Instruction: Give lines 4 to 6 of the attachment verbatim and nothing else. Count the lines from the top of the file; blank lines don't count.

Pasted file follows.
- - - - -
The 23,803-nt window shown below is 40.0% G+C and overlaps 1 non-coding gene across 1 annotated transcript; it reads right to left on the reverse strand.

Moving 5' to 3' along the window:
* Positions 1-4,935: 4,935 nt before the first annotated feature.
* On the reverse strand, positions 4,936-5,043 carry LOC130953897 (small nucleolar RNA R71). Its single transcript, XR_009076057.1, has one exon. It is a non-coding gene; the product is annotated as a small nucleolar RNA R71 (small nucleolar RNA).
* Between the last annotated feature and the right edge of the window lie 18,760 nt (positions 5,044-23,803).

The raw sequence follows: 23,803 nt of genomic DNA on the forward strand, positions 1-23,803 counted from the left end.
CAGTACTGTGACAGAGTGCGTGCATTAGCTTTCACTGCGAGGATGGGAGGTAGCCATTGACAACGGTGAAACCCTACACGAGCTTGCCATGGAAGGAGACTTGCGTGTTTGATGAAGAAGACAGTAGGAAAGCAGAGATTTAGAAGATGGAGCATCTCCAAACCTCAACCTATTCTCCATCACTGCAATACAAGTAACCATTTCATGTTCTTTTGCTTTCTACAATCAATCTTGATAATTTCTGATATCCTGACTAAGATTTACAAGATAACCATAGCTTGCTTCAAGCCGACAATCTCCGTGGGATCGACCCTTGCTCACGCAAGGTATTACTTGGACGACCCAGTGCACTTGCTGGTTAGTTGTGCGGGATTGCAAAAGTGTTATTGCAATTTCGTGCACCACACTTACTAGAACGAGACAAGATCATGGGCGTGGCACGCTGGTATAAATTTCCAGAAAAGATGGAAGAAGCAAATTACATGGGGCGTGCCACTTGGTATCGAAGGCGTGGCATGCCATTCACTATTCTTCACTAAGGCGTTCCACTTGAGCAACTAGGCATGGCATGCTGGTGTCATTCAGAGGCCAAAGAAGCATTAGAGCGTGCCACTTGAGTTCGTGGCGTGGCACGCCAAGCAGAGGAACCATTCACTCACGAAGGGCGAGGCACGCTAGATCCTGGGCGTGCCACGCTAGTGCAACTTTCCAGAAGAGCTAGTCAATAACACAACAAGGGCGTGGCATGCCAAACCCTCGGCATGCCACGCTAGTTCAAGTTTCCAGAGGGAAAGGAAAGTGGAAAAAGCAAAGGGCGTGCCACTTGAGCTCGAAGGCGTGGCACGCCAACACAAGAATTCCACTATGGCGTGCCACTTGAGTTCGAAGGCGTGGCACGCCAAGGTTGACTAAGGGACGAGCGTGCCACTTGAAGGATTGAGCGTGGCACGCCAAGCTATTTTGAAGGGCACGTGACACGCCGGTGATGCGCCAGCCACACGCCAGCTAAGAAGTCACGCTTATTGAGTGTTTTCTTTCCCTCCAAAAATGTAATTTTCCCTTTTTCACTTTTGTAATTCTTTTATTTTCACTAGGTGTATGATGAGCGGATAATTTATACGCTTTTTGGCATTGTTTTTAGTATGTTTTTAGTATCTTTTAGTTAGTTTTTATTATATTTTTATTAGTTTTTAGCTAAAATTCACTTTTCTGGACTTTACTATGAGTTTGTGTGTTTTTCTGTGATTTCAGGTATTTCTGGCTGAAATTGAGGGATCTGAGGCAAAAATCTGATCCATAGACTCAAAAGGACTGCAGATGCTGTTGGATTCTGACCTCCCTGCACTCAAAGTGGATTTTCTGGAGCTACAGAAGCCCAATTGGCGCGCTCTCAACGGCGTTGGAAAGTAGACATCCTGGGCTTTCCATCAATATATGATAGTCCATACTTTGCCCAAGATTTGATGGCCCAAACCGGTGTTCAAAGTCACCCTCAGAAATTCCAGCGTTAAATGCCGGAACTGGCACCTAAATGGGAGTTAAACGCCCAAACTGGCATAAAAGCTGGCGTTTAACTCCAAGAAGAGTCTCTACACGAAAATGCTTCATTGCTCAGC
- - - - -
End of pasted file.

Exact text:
* On the reverse strand, positions 4,936-5,043 carry LOC130953897 (small nucleolar RNA R71). Its single transcript, XR_009076057.1, has one exon. It is a non-coding gene; the product is annotated as a small nucleolar RNA R71 (small nucleolar RNA).
* Between the last annotated feature and the right edge of the window lie 18,760 nt (positions 5,044-23,803).

The raw sequence follows: 23,803 nt of genomic DNA on the forward strand, positions 1-23,803 counted from the left end.